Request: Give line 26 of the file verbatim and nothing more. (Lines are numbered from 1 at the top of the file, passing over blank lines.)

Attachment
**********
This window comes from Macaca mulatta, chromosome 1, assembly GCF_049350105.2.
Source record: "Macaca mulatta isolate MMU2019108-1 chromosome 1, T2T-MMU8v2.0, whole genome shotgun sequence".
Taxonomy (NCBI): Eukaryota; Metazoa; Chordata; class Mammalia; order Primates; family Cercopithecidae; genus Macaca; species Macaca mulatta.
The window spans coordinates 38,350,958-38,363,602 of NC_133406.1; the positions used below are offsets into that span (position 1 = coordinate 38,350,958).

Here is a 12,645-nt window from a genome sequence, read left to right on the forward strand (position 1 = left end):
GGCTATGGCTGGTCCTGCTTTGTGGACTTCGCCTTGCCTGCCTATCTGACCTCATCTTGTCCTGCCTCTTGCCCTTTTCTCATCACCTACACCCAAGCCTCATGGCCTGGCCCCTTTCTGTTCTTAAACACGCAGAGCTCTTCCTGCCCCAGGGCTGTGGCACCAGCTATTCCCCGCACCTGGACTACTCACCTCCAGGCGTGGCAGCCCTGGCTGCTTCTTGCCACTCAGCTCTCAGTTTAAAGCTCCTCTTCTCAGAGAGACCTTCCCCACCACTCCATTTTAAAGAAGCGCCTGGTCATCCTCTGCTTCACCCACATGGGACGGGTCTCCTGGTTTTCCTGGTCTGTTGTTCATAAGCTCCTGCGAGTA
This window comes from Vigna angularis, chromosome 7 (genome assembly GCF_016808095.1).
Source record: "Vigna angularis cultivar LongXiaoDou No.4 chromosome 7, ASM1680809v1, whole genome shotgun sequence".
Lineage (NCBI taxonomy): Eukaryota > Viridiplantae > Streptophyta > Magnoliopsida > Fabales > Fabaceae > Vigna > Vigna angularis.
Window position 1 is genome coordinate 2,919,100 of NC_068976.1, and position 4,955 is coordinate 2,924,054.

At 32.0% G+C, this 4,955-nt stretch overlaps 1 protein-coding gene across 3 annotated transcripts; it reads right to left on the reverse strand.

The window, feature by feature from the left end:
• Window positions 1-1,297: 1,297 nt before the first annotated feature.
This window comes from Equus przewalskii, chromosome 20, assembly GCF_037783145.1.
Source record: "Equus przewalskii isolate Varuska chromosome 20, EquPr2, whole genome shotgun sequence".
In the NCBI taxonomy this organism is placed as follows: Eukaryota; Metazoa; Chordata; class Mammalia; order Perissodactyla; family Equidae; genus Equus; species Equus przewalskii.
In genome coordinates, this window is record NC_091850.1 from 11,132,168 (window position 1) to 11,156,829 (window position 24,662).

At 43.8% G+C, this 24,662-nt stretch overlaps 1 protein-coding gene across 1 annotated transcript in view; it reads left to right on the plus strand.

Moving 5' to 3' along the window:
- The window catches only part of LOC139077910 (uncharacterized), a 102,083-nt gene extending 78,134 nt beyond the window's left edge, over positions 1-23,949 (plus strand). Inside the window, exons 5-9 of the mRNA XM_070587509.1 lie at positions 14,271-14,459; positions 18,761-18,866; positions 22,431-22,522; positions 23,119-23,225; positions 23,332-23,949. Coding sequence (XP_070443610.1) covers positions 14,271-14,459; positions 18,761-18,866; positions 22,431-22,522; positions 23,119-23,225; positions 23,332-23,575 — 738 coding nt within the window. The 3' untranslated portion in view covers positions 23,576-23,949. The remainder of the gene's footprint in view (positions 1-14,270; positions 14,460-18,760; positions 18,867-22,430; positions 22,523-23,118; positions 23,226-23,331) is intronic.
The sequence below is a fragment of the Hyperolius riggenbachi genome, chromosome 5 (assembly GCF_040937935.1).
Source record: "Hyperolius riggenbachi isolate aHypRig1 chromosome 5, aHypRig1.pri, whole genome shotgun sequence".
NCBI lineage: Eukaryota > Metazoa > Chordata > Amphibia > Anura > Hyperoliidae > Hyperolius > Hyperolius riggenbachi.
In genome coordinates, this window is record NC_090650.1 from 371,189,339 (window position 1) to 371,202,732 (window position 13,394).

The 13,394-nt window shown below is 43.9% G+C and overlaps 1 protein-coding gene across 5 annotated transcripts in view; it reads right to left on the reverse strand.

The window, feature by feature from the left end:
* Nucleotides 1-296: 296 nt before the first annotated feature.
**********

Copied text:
The window, feature by feature from the left end: